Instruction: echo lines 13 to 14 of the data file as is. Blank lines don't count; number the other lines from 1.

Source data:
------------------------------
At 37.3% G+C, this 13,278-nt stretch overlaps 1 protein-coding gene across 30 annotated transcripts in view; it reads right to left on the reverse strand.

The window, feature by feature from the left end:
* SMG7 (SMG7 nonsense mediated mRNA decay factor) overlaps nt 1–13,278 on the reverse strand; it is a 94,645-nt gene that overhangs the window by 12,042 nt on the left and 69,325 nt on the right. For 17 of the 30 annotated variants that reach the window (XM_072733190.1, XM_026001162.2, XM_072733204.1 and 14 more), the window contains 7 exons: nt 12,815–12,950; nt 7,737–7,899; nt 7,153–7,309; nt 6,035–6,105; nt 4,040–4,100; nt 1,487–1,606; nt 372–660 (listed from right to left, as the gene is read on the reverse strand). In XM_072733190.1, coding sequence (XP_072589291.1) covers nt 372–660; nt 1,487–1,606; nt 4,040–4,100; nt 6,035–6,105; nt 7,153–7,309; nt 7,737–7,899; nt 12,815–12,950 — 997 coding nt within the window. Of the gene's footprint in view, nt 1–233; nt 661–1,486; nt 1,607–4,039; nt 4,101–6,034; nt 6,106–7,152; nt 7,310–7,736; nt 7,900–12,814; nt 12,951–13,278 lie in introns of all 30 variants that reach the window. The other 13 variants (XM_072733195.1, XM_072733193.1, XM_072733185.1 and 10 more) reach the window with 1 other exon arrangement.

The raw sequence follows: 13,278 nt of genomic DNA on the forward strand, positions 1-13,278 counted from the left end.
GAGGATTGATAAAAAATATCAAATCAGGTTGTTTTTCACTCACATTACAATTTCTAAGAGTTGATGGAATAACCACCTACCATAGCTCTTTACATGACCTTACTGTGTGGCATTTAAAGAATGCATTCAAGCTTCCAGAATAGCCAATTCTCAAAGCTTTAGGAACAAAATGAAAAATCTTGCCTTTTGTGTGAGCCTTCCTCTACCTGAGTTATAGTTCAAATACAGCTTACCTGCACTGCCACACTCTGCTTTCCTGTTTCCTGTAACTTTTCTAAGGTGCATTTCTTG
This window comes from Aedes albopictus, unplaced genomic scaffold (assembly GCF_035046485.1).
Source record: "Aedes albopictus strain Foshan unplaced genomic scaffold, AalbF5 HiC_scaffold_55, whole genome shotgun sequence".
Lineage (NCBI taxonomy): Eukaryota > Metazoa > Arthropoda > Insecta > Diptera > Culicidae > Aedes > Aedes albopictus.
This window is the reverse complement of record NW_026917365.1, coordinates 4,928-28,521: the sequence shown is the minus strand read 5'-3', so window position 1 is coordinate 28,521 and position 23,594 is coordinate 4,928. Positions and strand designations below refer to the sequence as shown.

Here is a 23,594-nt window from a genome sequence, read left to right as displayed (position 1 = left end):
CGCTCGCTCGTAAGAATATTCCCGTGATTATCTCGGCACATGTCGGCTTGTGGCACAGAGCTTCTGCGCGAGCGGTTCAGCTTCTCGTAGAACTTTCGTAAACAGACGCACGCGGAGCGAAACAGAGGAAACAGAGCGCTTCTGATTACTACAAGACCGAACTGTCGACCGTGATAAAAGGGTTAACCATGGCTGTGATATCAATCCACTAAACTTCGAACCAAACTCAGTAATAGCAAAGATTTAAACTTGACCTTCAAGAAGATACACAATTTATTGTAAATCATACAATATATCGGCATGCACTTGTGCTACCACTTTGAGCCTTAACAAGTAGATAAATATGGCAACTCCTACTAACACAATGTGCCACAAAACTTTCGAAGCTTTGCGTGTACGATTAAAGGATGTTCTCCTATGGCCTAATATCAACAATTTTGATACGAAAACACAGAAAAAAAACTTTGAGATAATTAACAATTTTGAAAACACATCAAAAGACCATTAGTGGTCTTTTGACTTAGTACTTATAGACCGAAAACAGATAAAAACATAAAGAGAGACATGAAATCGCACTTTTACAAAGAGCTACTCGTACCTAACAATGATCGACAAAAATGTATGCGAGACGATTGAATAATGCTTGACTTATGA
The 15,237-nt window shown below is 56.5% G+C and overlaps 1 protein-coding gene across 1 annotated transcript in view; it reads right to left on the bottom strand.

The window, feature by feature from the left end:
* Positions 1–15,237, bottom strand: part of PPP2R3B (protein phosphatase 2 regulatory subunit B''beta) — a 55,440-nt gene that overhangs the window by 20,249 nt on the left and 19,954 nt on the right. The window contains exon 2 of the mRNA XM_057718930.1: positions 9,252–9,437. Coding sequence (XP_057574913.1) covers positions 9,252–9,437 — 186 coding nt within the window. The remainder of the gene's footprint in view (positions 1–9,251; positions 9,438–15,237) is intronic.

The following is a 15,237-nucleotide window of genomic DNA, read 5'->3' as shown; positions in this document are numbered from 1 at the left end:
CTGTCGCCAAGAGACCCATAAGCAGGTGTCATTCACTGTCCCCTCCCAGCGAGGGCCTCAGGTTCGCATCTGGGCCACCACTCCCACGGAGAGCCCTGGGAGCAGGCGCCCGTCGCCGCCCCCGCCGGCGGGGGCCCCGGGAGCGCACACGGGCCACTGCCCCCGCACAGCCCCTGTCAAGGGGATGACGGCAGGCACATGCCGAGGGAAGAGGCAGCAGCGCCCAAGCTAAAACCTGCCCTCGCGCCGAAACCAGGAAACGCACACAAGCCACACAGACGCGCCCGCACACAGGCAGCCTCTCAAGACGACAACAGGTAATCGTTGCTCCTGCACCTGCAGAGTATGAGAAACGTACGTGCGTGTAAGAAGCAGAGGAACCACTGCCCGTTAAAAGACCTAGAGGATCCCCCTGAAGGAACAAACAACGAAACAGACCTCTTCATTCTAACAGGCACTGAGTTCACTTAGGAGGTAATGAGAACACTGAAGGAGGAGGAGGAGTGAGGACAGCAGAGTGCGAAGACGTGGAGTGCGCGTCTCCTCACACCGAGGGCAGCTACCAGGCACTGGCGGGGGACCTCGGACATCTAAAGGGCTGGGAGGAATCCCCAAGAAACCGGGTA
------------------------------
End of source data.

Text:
The window, feature by feature from the left end:
* Positions 1–15,237, bottom strand: part of PPP2R3B (protein phosphatase 2 regulatory subunit B''beta) — a 55,440-nt gene that overhangs the window by 20,249 nt on the left and 19,954 nt on the right. The window contains exon 2 of the mRNA XM_057718930.1: positions 9,252–9,437. Coding sequence (XP_057574913.1) covers positions 9,252–9,437 — 186 coding nt within the window. The remainder of the gene's footprint in view (positions 1–9,251; positions 9,438–15,237) is intronic.